How My Tragedy Built Me a Community
Nearly everyone has a moment in their life that gives them a “before” and “after.” Mine is something my entire family refers to as “Denver.” One word. One town. So much torture.
Before Denver, I was a completely independent woman. A newlywed with a thriving freelance writing business. Yes, I had some health struggles, but I had a rare genetic congenital birth defect, so it was to be expected. I was going to get sick from time to time, certainly, but this was a whole new level of sick. This made meningitis look like the common cold.
I fell asleep or passed out on a CT scanner bed on February 16, and that’s all I remember between that night and January of the next year. Over time, I have discovered “memories,” which I have been told aren’t real. They’re just things and events I’ve heard so much about that my brain thinks it’s something I know because I saw it.
What came next is something I can tell you only because it’s been told to me… by doctors, nurses, family, friends, my parents, in-laws and husband. I’m not sure whether my mind depicts it accurately, but I remember the ICU room I was first in. I remember the Montel Williams infomercial on repeat on the screen of the TV mounted to a corner. I remember a lot of beeps, and I remember thinking I’ll never come out of this alive and praying that my family would have the good sense not to spend a small fortune on my funeral. I came out of my mother like a blazing wildfire, I want to go back into the ground weak and ready to be good soil for some pretty flowers.
When I was released on May 5, 2012, I had lost 35 pounds. I was malnourished, and I looked like it. I was supposed to travel to Europe with my husband that year while he finished his Master’s, but my health simply wouldn’t allow it. Instead, he flew with me to Missouri, where my family is and where I was born and raised. He stayed just long enough to help me get settled, then I kicked his butt out of the country so he could finish his Master’s. I knew, thanks to the cluster that was Denver, he was going to be the primary financial provider for our marriage for at least a decade. He needed that Masters.
For a month I lived out of the hospital, and it was glorious, but one night I had a sudden sharp pain in my abdomen that sent me back the local ER, which sent me to the big ER by ambulance two hours away, where I lived for awhile. They then sent me back to to my hometown, where I lived in an assisted living facility. Then it was back into the hospital. All told, in the year of 2012, I spent 300 days hospitalized.
After Denver, I required oxygen to breathe, and even then I had issues getting enough air. I was so malnourished my eyes couldn’t make tears, my bones showed through my skin and my hair fell out, first in strands and then in huge clumps. I had to turn my past-my-shoulders long, blonde hair into a buzzcut. When my hair finally came back, it was gray. I was 26.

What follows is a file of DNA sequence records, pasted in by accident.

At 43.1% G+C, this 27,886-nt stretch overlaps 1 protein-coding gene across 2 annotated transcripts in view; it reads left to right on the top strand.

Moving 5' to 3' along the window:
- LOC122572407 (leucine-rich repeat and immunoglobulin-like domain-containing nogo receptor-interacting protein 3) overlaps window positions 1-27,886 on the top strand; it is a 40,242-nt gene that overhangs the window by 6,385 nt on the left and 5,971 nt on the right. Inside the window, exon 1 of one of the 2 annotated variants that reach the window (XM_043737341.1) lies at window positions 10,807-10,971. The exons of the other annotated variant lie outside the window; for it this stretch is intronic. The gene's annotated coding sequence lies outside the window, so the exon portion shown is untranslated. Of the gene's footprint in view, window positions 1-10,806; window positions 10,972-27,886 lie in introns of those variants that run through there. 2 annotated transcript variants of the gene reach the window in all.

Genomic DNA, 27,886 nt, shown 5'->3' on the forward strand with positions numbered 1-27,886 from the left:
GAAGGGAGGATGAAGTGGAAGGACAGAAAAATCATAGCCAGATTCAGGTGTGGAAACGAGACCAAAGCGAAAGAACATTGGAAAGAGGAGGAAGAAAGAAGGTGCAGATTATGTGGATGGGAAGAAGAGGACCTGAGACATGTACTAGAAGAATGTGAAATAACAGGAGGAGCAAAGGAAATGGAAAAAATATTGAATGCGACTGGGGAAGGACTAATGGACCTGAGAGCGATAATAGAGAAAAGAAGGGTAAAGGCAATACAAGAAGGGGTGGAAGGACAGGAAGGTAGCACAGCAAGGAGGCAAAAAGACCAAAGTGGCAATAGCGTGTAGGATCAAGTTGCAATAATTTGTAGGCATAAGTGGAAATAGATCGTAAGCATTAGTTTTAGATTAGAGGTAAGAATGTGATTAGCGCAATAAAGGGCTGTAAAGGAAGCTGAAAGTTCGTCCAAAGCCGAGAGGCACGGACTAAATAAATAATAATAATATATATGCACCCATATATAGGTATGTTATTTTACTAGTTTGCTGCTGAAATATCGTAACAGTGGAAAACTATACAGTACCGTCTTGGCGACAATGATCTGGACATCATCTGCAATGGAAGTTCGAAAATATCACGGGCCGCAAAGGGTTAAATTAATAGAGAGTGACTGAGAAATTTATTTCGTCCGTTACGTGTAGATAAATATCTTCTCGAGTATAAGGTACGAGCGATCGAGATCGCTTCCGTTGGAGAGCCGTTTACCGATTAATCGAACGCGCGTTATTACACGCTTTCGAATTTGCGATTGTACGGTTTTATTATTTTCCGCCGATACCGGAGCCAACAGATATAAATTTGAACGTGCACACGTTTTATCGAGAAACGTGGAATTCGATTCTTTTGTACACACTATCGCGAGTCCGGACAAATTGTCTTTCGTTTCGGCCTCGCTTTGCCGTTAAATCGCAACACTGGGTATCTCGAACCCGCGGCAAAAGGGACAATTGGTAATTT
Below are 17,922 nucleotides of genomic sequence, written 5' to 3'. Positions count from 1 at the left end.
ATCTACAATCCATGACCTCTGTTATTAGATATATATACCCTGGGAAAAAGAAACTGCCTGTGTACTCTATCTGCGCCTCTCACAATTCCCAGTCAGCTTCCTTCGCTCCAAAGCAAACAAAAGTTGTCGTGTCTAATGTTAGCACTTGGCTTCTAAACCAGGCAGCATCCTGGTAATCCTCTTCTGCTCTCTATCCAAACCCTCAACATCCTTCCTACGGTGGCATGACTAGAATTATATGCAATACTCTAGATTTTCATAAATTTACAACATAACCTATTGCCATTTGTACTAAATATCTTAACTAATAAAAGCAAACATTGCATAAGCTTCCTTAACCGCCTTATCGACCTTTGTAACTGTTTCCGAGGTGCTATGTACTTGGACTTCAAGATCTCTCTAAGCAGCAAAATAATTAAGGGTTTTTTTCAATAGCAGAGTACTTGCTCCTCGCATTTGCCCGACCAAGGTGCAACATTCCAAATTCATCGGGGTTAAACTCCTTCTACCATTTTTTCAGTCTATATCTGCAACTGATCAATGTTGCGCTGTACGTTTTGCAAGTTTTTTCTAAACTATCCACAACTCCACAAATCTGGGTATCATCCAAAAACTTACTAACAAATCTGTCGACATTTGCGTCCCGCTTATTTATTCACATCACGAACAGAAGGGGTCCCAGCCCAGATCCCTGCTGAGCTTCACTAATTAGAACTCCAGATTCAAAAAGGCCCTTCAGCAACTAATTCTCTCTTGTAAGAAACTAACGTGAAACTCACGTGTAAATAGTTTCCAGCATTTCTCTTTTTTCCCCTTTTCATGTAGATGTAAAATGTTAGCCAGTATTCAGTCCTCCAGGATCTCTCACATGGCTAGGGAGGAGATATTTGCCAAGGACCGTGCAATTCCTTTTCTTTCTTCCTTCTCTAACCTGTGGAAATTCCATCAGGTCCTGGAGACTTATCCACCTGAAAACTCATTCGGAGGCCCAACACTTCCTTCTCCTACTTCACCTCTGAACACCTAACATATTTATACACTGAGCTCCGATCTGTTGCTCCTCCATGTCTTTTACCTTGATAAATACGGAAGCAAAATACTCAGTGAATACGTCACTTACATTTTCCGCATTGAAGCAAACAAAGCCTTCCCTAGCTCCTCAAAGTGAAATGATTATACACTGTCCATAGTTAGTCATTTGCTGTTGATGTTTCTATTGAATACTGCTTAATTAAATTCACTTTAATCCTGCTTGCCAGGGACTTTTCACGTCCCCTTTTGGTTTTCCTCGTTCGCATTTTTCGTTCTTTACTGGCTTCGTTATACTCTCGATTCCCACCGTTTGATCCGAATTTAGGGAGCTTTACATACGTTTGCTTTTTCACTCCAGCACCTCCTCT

As cliche as it sounds, there are life lessons to be drawn from this. Not all of them are great big lessons — some are tiny little pearls of wisdom you don’t get for years later. You find out who your friends are. That’s a cliche that’s been done over and over, but it’s the truth. Your friends are the ones who hold you when you don’t think the pain is ever going to end or who flies a thousand miles from their home to yours, even though she’s newly pregnant, just to be there for your birthday. Real friends bring you cards and letters and send funny texts. That’s what they do. I’ve learned that.
I’ve also learned to speak up for myself. To say, “That’s not OK” when it comes to certain medical procedures. I’m good with not doing medical procedures that make me sick or uncomfortable unless the doctor gives me a specific outcome their looking for. Doing a procedure just to do a procedure isn’t practicing medicine; it’s just plain practicing.
I’ve learned that even if you swear you aren’t vain, you are, at least a little. When those big clumps of hair fell out, my heart dropped to my chest. I cried (well, without decent working tear ducts, I just looked like I wanted to cry). It wasn’t just hair, it was me. My identity was falling out, and there wasn’t a damn thing I could do about it but cry, so I cried, and I cried a lot. My hair gave my face its shape, its beauty, its slope… or so I thought. Turned out, my face was just fine on its own.
I’ve discovered that some things are just little and inconsequential as hell and it doesn’t matter whether or not you think they’re that important, especially when it comes down to your health. If your pancreas and liver are crap, you don’t have to drink a whole bottle of bourbon (even though, some days I’m sorely tempted) — a single glass of wine will do, if that. Limiting your fats and sugars can get tricky, but there are ways to get around it to have some decent tasting food that won’t fry your damaged organs.
Finally, I’ve learned what the word “safety” really means. Safety is having a background of friends, family and the ones you trust to have your back and will take care of you even when you can’t take care of yourself. The people who know how much women underrate pain to medical professionals and how much medical professionals think women exaggerate about pain, so they know to argue to fight to get you proper relief when you desperately need it. Over the past six years, I’ve built a community of friends, families and loved ones. As I’m starting a new career journey, building a new career community, and I’m loving it.
But what I love more is the people who have my back from that first day when I woke up in an ICU room in February 2016 and asked, “What the hell happened?”
Getty image by diego_cervo